Sajid Javid has urged men over 60 to take the free bowel cancer screening test available on the NHS. 

The Health Secretary, who lost his father to the disease, urged the demographic to use a home testing kit. 

Almost 43,000 people are diagnosed with bowel cancer in the UK each year, with 16,500 dying annually from the condition.

It is understood to be one of the most common cancers in England and it mostly affects those aged 60 and over.

Bradford Telegraph and Argus: Bowel cancer graphic. Credit: PABowel cancer graphic. Credit: PA

One in 20 people say that they would go to the doctor if they had symptoms, according to the NHS. 

The statistic varies with men less likely to go to a screening than women - 47%, compared to 56% of women, despite the NHS saying that regular screening can reduce the risk of dying from bowel cancer by at least 25%.

Mr Javid said: “I know all too well how devastating this disease is having lost my dad to bowel cancer 10 years ago. If he had been diagnosed earlier, he may still be with us today.”

The public call comes amid news that Government will set out its 10-Year Cancer Plan this summer.

Mr Javid added: “As well as launching a 10-year Cancer Plan to deliver world-leading cancer care, I want to see more eligible people coming forward for bowel cancer screening, which saves at least 2,500 lives every year.”

The plan is expected to focus on increasing early diagnosis as well as increasing the cancer workforce, and tackling disparities and inequalities in healthcare.

How to get a free bowel cancer testing kit

To get your free home bowel cancer testing kit or Faecal Immunochemical Test (FIT), you need to be:

  • aged between 60 and 74 or 56 years old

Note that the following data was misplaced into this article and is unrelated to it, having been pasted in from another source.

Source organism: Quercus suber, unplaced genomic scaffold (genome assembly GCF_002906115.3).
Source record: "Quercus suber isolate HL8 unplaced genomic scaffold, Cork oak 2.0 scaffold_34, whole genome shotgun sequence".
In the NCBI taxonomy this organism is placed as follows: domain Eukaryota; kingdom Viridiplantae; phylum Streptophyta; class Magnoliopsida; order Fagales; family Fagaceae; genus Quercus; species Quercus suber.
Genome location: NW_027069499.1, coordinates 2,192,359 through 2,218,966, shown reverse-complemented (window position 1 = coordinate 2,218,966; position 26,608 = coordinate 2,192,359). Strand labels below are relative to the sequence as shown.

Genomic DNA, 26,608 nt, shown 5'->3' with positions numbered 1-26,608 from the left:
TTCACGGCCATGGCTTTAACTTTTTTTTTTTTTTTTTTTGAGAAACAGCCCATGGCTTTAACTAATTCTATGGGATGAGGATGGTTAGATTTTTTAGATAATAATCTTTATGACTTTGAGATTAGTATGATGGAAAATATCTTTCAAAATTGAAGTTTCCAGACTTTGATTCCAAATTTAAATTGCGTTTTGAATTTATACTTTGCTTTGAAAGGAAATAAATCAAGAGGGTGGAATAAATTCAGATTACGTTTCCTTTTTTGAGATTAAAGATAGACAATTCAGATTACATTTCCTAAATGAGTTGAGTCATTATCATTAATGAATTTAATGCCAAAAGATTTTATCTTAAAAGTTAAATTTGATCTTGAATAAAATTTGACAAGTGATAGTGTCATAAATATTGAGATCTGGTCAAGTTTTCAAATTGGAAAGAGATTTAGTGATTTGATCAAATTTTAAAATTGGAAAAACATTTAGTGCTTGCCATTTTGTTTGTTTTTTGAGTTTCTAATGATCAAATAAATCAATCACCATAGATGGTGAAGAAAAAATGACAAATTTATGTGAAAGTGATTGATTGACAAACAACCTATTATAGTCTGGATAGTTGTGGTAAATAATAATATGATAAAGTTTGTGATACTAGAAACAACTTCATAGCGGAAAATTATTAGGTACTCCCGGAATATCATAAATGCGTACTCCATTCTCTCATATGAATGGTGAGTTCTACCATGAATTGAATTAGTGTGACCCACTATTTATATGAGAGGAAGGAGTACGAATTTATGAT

• registered with a GP, at the correct address

It is quick and simple to use, taken every two years, and means that you do not need to go to a hospital for screening.

If your test spots anything unusual, you may be asked to take further tests to confirm to rule out cancer.

If you're 75 and over, you can ask for a kit every 2 years by phoning the free bowel cancer screening helpline - 0800 707 60 60.

Those who are worried about a family history of bowel cancer or have any of the below symptoms, should speak to a GP for advice.

Bowel cancer symptoms to watch out for according to the NHS

The NHS has rounded up some common symptoms that could indicate bowel cancer but it is important to know that they can be subtle and might not make you feel unwell:

  • a persistent change in bowel habit – pooing more often, with looser, runnier poos and sometimes tummy (abdominal) pain
  • blood in the poo without other symptoms of piles (haemorrhoids) – this makes it unlikely the cause is haemorrhoids
  • abdominal pain, discomfort or bloating always brought on by eating – sometimes resulting in a reduction in the amount of food eaten and weight loss

Constipation is also regarded as an indicator of bowel cancer but most people with these symptoms do not have cancer.

For information, support and how to use the bowel cancer screening FIT kit, visit the NHS website.